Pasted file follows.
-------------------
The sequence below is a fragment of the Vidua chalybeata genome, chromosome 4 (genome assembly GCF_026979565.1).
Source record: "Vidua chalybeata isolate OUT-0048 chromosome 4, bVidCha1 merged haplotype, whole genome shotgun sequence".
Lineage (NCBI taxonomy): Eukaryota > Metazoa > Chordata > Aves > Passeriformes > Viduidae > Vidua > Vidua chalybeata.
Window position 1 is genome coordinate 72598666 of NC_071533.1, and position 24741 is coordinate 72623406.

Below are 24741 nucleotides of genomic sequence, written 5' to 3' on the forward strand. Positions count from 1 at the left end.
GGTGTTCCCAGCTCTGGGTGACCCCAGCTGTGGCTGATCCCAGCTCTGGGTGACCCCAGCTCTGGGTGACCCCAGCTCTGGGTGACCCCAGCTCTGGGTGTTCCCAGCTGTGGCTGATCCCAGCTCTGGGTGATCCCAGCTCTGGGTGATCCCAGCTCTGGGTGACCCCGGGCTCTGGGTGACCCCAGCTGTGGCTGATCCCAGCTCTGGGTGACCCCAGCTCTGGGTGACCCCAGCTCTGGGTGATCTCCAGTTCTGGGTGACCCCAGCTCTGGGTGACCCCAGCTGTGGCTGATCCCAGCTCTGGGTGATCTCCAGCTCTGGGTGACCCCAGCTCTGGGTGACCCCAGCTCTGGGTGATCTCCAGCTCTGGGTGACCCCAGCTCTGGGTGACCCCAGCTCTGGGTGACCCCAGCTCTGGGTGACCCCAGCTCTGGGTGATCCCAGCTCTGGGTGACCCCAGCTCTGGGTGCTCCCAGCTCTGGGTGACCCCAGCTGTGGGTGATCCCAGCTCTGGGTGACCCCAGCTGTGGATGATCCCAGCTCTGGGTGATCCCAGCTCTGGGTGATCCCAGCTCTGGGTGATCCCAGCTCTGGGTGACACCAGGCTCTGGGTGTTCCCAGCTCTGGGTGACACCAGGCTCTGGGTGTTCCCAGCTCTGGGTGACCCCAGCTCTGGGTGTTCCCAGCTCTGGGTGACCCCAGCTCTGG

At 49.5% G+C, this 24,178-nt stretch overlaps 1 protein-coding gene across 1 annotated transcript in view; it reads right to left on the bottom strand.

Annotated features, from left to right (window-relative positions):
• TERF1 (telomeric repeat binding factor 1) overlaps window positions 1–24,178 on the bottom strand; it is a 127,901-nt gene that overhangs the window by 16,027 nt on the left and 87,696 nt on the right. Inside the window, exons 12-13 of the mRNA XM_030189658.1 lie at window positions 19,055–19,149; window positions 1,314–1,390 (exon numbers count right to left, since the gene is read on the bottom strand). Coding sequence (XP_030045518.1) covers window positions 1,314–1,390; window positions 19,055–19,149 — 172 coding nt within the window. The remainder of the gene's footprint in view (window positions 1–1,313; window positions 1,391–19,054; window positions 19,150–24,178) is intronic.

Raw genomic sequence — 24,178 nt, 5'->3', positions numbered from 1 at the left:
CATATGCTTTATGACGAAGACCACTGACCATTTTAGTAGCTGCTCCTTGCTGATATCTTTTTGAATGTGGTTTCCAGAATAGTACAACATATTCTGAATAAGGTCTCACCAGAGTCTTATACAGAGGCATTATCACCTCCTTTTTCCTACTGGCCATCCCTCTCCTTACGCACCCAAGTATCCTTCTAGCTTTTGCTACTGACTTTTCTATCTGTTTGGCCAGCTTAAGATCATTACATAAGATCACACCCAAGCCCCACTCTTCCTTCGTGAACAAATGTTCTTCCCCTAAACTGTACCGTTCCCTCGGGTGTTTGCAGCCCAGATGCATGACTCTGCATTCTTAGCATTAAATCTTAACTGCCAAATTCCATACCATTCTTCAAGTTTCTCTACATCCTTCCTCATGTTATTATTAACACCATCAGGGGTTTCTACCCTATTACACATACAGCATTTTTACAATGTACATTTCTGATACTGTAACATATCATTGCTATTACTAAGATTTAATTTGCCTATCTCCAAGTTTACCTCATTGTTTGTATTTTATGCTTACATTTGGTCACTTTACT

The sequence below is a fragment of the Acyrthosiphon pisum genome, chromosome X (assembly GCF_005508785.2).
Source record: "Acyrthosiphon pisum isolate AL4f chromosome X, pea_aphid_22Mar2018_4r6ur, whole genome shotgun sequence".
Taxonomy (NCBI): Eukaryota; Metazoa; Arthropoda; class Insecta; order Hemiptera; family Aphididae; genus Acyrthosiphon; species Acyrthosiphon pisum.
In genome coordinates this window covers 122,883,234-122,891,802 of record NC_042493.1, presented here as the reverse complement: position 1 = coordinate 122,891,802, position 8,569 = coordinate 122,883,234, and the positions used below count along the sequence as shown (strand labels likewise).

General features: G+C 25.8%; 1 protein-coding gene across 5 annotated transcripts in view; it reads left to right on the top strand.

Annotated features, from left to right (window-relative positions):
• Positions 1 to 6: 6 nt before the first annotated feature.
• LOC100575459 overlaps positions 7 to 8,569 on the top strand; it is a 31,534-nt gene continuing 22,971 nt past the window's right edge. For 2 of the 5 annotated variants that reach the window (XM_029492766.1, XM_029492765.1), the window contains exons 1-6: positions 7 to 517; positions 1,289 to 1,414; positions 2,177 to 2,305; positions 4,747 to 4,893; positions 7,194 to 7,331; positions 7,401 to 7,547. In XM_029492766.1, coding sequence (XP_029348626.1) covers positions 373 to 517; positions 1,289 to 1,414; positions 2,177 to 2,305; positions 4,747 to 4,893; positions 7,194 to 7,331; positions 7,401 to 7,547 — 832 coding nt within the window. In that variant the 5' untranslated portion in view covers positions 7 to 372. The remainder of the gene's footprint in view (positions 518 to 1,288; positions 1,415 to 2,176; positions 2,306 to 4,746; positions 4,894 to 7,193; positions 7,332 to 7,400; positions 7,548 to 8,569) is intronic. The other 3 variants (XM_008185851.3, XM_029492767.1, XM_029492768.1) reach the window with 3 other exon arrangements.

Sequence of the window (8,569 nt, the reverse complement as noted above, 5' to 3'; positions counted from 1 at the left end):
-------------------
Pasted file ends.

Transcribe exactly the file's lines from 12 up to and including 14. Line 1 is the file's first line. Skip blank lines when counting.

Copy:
The sequence below is a fragment of the Acyrthosiphon pisum genome, chromosome X (assembly GCF_005508785.2).
Source record: "Acyrthosiphon pisum isolate AL4f chromosome X, pea_aphid_22Mar2018_4r6ur, whole genome shotgun sequence".
Taxonomy (NCBI): Eukaryota; Metazoa; Arthropoda; class Insecta; order Hemiptera; family Aphididae; genus Acyrthosiphon; species Acyrthosiphon pisum.